In direct selling, content programming and messaging guidance has been considered less important than the one-to-one encounter between distributors and prospects. Rightly so, in the past, but that is changing as online becomes the primary venue for brand discovery by shoppers. With in-home selling investments by retail reaching record levels, direct sellers must study how content, salespeople, and customers interact.

The insights available at each step in the sales process can convert a prospect into a lifetime customer, right in their living room, where direct sellers already have the advantage over retail and ecommerce competitors. The alternative is giving up the home field advantage direct selling brings to the game.

See You In San Diego

Gig Economy Group and LifeVantage will be presenting at the upcoming Direct Selling Association 2018 Annual Meeting in San Diego, June 17 through 19. We look forward to meeting you at the event, where our team will be exploring critical questions about the future of direct selling. Schedule a demo or reach out to meet and talk at our suite during the event.

We would also appreciate your joining our blog team for a discussion at the event about the challenges facing the industry. We will be writing about direct-selling in the weeks before DSA 2018 and would like to include your thoughts in our reports. Send email to schedule an interview.

What’s Next Is Personalization

Personalization of customer experience requires two investments: machine learning-based targeting technology, and; human intelligence to interpret customer moods and feedback, as well as curate the media and messages served up for sales use. One without the other will create an inhuman and untrustworthy customer experience that feels to both worker and customer like following rules instead of exercising their passion and fulfilling their needs.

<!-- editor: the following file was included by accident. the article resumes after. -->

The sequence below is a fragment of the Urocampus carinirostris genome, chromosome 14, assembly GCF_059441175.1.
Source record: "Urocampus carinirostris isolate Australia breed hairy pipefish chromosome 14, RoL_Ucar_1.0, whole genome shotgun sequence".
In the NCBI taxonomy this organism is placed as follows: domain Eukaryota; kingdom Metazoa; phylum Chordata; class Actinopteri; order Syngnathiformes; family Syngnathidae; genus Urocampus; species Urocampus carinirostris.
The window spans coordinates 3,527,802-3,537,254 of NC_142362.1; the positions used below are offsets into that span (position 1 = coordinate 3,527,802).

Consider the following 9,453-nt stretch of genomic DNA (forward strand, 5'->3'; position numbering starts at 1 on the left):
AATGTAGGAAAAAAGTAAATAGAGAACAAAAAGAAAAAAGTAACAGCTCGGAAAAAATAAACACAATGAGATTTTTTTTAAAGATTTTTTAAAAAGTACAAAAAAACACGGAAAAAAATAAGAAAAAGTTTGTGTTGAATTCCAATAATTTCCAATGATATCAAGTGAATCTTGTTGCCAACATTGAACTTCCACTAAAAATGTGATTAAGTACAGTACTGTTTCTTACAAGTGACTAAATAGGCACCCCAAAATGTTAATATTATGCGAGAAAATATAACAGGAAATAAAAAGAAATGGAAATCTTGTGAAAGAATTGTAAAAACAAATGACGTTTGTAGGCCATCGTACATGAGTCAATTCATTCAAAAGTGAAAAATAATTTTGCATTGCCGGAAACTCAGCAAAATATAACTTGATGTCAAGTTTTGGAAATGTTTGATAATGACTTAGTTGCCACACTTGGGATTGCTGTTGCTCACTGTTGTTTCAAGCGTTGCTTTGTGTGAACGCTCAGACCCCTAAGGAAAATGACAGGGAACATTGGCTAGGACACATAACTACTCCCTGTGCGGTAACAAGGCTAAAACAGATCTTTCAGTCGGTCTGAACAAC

No one wants to be automated, subjected to rigid rules that cannot change, but anyone dealing with lots of information can appreciate being helped by automation. The choice to be assisted by your company’s automation is the critical offer every future employee, contractor, and a customer will consider. The future will be decided outside your organization, by those who can make it a success. These are the personalization-readiness questions to answer in 2018:

  • Is your company’s sales team ready to change based on measurable feedback?
  • Are sales and marketing teams equipped with content and tools, including mobile apps and social network integrations, that help capture feedback that crafts a personalized experience?
  • Is your company organized around constant progress towards distributor and customer personalization?

“Digital technology makes the customer the star,” according to ZEITGUIDE, an influential trend-watcher in New York, and while stars need technology it is the audience they need most to achieve stardom. The What’s Next model, which serves the right content to a salesperson at the appropriate moment to close or move a sale forward, can be extended to provide unparalleled post-sales engagement.

Human interaction is the basis for turning each customer into a star influencer on behalf of the brand – these person-to-person interactions are where creativity and variations on machine rules invented by a human create the surprising experiences that customers remember and share.

Here is the essential shift of context necessary to achieve personalization with limited resources: Think of your marketing, sales, and support teams as the customer’s audience. Companies have tended to think of the relationship the other way, treating the customer as the audience. The brand’s job is to deeply understand the customer, reflect the customer’s desires through the organization, and deliver the fulfillment of those needs as “star treatment.”

Think of your marketing, sales, and support teams as the customer’s audience. The brand’s job is to deeply understand the customer, reflect the customer’s desires through the organization, and deliver the fulfillment of those needs as “star treatment.”